Tail Recursion

If we want the memory consumption of an iterative approach and the elegance of a recursive implementation, then we would need to take a look at : Tail recursion! So, let’s start decoding this.

In my previous blog on recursion, we noted the comparison between iterative and recursive implementations. Now, if we want the memory consumption of  an iterative approach and the elegance of a recursive implementation, then I had mentioned that we would need to take a look at : Tail recursion! So, let’s start decoding this.

What is Tail Recursion ?

Tail call refers to an operation where we call a function say, g() and immediately return it’s return value as the return value of our function f(). In this case, we will not  need to preserve any of the state of the current code (state of g()) – since we are just about to throw it away and return.

Tail recursion is a form of recursion where the recursive call (call to same procedure f() itself) is the absolute last operation performed (called recursive tail call). Basically, meaning that there is nothing left to execute in the function after recursive calls – ie., the function returns the result of a recursive call.

The result of recursive call in this case can be passed directly for extra computation,  instead of waiting for it , which translates to no extra stack space. Normal recursive call, on the other hand, has a stack frame allocated, so that the compiler remembers where to get back to and to have the necessary variable values ready after recursive call is finished. This optimization is called – tail call optimization (TCO).

To write tail recursive version of the function, it means that we need to make sure recursive call is the absolute last operation in the function – there should not be any extra operations performed after the recursive call.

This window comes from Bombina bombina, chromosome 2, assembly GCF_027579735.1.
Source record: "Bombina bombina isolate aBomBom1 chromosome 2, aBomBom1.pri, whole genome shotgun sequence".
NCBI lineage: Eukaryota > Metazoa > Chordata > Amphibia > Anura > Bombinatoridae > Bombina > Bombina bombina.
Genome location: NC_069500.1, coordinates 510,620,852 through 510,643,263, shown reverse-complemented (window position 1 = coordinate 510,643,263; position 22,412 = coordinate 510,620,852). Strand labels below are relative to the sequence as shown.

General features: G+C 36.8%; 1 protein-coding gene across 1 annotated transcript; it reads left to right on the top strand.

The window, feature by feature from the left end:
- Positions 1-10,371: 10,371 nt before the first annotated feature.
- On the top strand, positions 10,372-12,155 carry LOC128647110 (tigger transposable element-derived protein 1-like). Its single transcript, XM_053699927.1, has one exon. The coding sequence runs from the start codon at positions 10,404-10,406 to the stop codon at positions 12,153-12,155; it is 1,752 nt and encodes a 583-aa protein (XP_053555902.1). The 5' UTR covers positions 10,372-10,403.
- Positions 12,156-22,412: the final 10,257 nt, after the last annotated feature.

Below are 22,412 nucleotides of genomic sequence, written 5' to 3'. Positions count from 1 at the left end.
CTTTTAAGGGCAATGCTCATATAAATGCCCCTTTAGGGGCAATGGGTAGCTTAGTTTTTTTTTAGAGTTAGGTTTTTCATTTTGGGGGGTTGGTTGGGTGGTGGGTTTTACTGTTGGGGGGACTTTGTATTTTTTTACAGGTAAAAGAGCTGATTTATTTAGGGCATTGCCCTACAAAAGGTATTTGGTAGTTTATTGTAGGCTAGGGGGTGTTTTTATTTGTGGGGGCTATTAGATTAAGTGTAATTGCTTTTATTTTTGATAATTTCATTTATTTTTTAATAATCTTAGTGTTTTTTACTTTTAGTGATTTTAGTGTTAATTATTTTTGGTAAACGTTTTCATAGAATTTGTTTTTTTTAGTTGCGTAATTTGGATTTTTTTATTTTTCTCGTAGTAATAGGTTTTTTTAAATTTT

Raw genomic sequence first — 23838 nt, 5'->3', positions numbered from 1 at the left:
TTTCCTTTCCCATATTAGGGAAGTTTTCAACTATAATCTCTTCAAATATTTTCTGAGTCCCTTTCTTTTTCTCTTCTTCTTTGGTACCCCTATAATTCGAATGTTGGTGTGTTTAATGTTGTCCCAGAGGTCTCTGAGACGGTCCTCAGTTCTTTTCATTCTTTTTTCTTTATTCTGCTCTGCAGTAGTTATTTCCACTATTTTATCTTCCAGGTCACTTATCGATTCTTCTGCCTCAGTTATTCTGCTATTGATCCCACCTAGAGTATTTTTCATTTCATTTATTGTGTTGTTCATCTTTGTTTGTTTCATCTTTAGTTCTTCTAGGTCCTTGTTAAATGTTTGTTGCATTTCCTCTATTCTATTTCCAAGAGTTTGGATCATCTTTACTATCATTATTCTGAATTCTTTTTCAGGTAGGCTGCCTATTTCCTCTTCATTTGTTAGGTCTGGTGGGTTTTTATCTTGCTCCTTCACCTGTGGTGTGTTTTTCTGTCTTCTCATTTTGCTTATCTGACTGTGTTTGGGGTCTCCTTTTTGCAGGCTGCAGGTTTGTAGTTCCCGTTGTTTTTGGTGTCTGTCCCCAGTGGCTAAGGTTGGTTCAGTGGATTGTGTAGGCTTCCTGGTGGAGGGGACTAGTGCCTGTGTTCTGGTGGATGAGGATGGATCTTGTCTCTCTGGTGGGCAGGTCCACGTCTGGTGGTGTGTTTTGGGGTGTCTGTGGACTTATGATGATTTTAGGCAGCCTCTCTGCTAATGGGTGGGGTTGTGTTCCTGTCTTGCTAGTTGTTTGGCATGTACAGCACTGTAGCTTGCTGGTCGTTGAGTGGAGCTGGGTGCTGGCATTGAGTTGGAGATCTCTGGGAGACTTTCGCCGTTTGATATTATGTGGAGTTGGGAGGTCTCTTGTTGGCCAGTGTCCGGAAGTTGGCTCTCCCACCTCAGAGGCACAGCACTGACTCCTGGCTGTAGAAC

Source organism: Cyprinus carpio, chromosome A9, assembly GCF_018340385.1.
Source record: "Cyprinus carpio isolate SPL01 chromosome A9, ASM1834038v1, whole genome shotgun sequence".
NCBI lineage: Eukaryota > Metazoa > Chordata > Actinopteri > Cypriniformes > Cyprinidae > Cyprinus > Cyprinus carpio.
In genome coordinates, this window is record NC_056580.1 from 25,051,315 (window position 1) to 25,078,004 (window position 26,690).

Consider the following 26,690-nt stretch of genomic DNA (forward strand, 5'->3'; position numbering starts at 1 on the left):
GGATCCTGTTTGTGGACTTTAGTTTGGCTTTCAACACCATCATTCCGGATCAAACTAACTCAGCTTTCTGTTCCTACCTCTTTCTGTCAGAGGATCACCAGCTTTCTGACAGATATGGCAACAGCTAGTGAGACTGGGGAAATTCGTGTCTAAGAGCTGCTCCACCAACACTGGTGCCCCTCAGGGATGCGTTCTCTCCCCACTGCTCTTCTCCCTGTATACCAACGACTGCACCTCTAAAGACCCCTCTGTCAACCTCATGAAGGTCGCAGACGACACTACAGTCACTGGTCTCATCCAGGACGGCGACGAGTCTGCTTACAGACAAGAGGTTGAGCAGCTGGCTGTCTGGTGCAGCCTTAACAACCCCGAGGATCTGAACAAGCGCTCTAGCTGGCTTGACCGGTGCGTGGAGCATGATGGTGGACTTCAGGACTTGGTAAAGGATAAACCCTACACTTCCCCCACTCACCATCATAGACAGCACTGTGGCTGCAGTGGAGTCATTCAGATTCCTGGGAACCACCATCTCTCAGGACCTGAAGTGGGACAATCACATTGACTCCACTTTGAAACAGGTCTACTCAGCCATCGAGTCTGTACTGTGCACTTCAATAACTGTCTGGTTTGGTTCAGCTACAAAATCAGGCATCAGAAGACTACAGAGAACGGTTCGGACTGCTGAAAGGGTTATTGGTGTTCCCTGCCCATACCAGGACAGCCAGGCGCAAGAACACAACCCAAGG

Let’s consider a very simple example to understand this concept.


Consider a recursive function that returns the sum of ‘n’ positive numbers.

I .Recursive implementation

  • The recursive formula for sum of “n” numbers is given by: sum(n) = n+sum(n-1)
  • and sum is 1 when input is 1. (base case)

int sum(int n)


// Base condition for input = 1.

if(n==1) {

return 1;


// cases greater than 1.

else {

return n+sum(n-1); //This has extra operation of adding “n” to sum returned from recursive  function call



II. Implementing tail recursive version

  • To re-write sum function above in tail recursive form, all we have to do is :
    1. Identify the extra operation performed between return and recursive call . In this case addition of “n” to what is returned from recursive call.
    2. Modify and re-write the function to do this extra operation internally and then return, usually involves passing extra state variable called accumulation.
    3. Retain only recursive function call as the last operation in the method.

Now, let’s give tail recursive implementation a shot using the three steps outlined above.

  • In the recursive implementation above (under I),  we can see that there is an extra operation of adding output of recursive call to “n” at the end as highlighted in red.
  • For step 1 : The last line in the implementation can be split and written as :
  • y = sum(n-1);  
  • result = n+ y ;  //
  • return result ;